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TMT presents heartbreak, suicide and gay lovers, plus music

I saw TCNJ Musical Theatre’s production of “Bare” on Friday.

I almost went back Saturday to try to figure out how TMT pulled it off, but I didn’t know if I could put my emotions through the wringer again.

“Bare” broke my heart, and judging by the number of damp faces that left the Don Evans Black Box Theatre with me, it wounded quite a few others’ as well during its Nov. 16-19 run at the College.

“Bare,” here directed by senior special education and English major Mark Accardi, tells the story of two gay teenagers, Jason and Peter, attending a Catholic boarding school. They’re dating — in secret — as each grapples with his sexuality and fights (or succumbs to) forces trying to tear the couple apart.

The cast of ‘Bare’ puts on a drug-fueled rave, complete with glowsticks, during one of the musical’s scenes. (Janika Berridge / Photo Assistant)

It’d be heavy stuff without a script and a soundtrack. Add those, and it’s easy to see how “Bare” could veer into melodrama in the wrong hands.

It often did.

But although the play turned maudlin at times — it’s difficult to conduct a play about high-school students without frequent bursts of angst — it was carried by several on-point actors who lent nuanced voices to their characters.

This is particularly true for junior civil engineering major Joey Tible and junior religious studies major Chrissy Isola. Playing the charismatic but unsure Jason McConnell and his sardonic but wounded sister Nadia, respectively, the two delivered charming and humane performances in difficult roles. Their scene together, during which Nadia sings “Plain Jane Fat Ass” — a song about herself — was one of the lighter moments in a show characterized by histrionics.

Then there were junior economics major Joe Fillari (Matt Lloyd) and senior computer science major William West (Peter Simonds). As jilted lovers, the two weren’t given roles that endear them instantly to the audience. This was particularly true in Fillari’s case; in fact, he was saddled with a role that required him to shout an ugly epithet midway through the play, simply because he was angry about being second best.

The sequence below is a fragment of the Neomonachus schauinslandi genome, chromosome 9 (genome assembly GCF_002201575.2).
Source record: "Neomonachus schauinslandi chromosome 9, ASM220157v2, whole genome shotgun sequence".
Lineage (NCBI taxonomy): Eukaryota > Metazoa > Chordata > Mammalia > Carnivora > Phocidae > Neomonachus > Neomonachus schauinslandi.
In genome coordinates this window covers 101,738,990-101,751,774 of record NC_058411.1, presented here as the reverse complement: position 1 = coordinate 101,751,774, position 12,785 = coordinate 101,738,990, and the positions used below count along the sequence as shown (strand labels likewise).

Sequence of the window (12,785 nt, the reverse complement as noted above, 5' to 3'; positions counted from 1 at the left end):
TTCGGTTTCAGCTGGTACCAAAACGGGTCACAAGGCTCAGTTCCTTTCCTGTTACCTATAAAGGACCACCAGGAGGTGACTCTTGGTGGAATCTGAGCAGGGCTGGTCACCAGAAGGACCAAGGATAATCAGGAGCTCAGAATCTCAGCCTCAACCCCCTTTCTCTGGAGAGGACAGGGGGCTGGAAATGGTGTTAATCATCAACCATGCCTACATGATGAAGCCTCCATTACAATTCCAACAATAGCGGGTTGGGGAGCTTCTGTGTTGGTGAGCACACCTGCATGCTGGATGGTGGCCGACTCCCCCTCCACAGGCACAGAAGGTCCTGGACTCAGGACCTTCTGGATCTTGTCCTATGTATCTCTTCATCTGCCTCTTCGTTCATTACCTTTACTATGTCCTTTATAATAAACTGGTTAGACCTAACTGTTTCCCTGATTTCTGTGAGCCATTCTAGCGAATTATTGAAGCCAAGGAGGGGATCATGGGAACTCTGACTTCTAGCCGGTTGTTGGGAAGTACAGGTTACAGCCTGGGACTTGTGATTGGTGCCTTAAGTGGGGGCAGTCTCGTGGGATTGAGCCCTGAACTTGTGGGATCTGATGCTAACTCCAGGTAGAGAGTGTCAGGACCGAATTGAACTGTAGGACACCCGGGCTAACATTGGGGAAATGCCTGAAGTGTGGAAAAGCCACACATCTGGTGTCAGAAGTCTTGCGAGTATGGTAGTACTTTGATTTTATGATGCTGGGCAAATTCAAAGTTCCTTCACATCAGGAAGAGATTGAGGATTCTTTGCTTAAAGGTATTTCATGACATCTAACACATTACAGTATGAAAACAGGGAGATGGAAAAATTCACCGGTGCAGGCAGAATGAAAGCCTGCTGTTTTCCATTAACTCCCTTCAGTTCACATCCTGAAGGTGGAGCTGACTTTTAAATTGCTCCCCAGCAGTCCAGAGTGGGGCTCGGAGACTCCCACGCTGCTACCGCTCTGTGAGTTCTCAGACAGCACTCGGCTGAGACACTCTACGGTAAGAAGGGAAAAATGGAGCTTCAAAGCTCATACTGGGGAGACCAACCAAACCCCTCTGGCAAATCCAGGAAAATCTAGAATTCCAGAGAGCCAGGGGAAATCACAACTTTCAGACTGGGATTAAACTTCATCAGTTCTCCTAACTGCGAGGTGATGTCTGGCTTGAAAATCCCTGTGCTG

But the pair carried the gloom of their submissive roles believably. Fillari’s Matt was jaded, skulking, angry — but also cowardly. Although in a lesser play he may have been cast simply as a villain, in “Bare,” he was more than that. This is a testament to Fillari’s portrayal as much as it is to the writing and directing. (It would have been nice to see more of Fillari in the play.)

West’s Peter was sweet, haunted, nervy and sad. One of the major characters, he appeared frequently. His character wasn’t as bright a star as his counterpart, Jason, but the sadness that came through his eyes was compelling.

West and Fillari shined while singing  the song “Are You There?” together. Sung after the characters had gone to a party during which each was left by his lover, it was poignant without being over-the-top.

Last of the lead characters was sophomore communications major Monica Blumenstein. She did a nice job as Ivy, the resident “hot girl,” but her character nonetheless occasionally lapsed into stereotype. Scenes in which Ivy ached alone while belting out wrenching songs (in a lovely voice) were meant to add depth to the character, but it still seemed like Ivy fit the “misunderstood popular girl” stereotype to a tee.

The ensemble parts fleshed out the play, adding the melodramatic backdrop against which scenes featuring individuals could shine.

“Bare,” a love story about two men, drew its tension from the fact that the lovers were cast against a disapproving crowd. That crowd needed to make an impression — to wield its power — to be believable as a force standing against the men. It made that impression during intense and occasionally overwhelming ensemble scenes (“Epiphany,” “Rolling,” “Two Households,” to name a few).

The two men themselves — West as Peter and Tible as Jason — were excellent in their scenes together, which came across as neither forced nor cliché.

Overall, the play was a well-cast, well-executed production — and one that left quite a mark on its audience.



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